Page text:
New study suggests a high intake of calcium and vitamin D may reduce the risk of PMS.
June 15 — If you regularly suffer from premenstrual syndrome (PMS), you might want to bulk up on the amount of milk you drink, and the amount of yogurt you eat. That's because a diet high in calcium and vitamin D could reduce the risk of getting PMS, according to a new study.
Previous studies have suggested that calcium supplements and vitamin D, a hormone that regulates the absorption of calcium, may reduce premenstrual occurrence and severity.
In this study, researchers compared the diets and supplement use of 1,057 women aged 27 to 44 years who reported developing PMS over the course of 10 years to 1,968 women who reported no diagnosis of PMS or no or minimal premenstrual symptoms in the same time period.
The researchers found a "significantly lower risk" of developing PMS in women with intakes of vitamin D and calcium from food sources equivalent to about four servings per day of skim or low-fat milk, fortified orange juice, or low-fat dairy foods such as yogurt.
"These dietary intakes correspond to approximately 1,200 mg. of calcium and 400 IU [international units] of vitamin D from food sources," the authors write. "While previous studies have observed the benefits of calcium supplements for treating PMS, this is the first, to our knowledge, to suggest that calcium and vitamin D may help prevent the initial development of PMS."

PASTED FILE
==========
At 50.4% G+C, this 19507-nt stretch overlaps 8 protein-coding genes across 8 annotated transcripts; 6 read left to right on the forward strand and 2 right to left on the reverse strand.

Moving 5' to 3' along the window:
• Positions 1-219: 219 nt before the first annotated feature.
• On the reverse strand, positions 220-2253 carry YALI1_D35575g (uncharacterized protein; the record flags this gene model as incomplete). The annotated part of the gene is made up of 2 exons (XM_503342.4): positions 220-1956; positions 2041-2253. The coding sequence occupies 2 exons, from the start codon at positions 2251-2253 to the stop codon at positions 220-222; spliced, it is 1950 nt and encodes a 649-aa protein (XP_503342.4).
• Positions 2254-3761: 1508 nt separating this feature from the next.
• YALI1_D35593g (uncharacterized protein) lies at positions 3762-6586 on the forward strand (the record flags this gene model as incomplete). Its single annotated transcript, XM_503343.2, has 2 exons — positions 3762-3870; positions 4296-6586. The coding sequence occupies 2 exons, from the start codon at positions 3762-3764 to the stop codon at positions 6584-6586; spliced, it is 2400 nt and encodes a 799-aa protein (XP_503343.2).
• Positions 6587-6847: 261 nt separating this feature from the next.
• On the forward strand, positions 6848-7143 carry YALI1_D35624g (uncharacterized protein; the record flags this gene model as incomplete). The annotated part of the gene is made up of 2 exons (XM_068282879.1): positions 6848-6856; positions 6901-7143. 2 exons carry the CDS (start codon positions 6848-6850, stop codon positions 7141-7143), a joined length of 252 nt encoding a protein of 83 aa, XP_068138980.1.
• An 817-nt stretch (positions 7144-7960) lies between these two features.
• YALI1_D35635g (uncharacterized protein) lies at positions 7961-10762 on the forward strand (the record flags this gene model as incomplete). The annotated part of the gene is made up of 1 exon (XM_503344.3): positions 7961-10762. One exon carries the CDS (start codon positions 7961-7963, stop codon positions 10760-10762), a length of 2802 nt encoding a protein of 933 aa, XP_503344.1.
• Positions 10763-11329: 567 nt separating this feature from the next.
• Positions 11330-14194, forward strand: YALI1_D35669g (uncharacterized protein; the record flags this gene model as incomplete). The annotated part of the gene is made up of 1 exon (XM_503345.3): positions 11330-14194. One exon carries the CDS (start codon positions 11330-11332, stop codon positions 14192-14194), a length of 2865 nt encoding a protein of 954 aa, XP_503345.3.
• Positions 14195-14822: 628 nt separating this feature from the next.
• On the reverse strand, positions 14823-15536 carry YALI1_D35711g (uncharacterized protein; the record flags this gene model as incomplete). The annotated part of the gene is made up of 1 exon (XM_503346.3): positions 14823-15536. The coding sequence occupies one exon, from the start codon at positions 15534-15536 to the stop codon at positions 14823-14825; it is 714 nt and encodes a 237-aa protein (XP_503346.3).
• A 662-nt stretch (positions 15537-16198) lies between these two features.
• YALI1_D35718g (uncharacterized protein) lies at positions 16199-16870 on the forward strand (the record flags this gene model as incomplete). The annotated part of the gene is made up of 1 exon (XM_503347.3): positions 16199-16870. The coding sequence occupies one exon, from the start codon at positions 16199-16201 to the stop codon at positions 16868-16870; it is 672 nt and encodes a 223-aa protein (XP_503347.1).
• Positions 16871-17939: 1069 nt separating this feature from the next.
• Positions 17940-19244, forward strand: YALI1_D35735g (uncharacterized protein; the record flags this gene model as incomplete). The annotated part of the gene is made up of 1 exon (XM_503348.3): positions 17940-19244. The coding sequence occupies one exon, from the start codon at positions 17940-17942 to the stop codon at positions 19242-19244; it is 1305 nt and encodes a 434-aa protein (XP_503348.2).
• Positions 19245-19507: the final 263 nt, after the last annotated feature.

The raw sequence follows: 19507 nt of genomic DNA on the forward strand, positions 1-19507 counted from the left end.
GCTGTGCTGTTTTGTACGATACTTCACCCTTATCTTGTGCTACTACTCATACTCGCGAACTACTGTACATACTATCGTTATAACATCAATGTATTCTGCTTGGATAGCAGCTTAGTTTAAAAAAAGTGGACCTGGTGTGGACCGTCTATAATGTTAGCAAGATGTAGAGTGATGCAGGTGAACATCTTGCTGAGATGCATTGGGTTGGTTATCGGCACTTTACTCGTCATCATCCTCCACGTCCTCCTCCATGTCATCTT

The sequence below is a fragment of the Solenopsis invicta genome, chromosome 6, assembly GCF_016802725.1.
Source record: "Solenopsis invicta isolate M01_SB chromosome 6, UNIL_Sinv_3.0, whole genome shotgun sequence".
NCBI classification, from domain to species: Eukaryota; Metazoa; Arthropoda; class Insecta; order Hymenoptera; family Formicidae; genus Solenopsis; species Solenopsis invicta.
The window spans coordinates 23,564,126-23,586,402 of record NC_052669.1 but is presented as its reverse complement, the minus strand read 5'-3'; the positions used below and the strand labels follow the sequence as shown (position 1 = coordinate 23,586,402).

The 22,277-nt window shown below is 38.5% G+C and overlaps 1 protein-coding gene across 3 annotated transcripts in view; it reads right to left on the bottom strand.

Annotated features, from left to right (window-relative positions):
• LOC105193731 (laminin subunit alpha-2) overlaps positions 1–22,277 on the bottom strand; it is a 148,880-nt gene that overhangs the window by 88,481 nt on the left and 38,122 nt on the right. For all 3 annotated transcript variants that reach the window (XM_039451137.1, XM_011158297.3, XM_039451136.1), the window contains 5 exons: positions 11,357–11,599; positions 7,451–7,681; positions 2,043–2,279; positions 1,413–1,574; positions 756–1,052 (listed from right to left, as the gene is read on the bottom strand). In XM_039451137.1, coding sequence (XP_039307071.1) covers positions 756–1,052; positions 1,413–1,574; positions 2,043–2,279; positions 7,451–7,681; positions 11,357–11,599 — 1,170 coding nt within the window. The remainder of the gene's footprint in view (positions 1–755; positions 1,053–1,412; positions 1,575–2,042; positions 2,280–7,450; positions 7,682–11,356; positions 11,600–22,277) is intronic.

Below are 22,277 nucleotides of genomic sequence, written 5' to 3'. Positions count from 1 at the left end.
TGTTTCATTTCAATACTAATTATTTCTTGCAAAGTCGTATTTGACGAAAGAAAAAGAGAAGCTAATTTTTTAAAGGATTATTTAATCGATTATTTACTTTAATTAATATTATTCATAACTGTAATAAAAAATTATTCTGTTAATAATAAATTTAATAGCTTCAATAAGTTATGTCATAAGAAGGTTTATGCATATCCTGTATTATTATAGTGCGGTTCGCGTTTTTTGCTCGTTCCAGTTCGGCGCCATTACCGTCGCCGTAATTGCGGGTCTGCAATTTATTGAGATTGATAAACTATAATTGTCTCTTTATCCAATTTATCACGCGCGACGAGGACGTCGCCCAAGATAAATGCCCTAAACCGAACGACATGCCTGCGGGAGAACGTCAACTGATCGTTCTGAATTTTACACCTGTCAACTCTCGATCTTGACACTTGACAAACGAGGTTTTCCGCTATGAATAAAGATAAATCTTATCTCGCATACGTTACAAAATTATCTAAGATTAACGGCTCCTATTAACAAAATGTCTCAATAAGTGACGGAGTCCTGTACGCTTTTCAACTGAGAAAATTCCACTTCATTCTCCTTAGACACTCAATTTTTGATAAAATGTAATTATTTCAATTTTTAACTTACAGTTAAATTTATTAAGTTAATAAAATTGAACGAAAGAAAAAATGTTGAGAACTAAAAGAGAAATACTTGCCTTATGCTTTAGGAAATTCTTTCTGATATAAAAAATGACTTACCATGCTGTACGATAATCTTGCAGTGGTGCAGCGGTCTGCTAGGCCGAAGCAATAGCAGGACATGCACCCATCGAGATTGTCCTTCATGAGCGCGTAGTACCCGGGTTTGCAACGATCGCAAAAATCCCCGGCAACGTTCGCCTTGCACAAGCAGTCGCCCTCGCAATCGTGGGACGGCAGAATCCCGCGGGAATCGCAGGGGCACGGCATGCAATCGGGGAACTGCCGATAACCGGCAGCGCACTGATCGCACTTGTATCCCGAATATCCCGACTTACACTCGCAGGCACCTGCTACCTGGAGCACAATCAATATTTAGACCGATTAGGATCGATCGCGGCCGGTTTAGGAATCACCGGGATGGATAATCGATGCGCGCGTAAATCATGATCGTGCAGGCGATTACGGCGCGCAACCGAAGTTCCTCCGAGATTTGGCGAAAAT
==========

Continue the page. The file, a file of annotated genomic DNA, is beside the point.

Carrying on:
PMS is a group of physical and emotional symptoms—including abdominal bloating, breast tenderness, headache, fatigue, irritability, and anxiety—that occur in women before the onset of menstruation. While most women may experience mild emotional or physical PMS symptoms, as many as 8 to 20 percent of women experience symptoms harsh enough to meet the definition of PMS, characterized by moderate to severe symptoms that substantially interfere with normal life activities and interpersonal relationships, according to background information in the study.
The study's lead author, Dr. Elizabeth Bertone-Johnson of the University of Massachusetts, reportedly said the research is "exciting," but too preliminary to recommend diet changes for women in general.
The study, published in the Archives of Internal Medicine, was supported by a grant from GlaxoSmithKline, the manufacturer of calcium supplements, as well as grants from the National Cancer Institute, National Institutes of Health and the Department of Health and Human Services.
What do you think of this study? Do you suffer from PMS? Does diet seem to affect how severe or mild your PMS is? Do you think you get enough calcium? Share your thoughts on our message board below: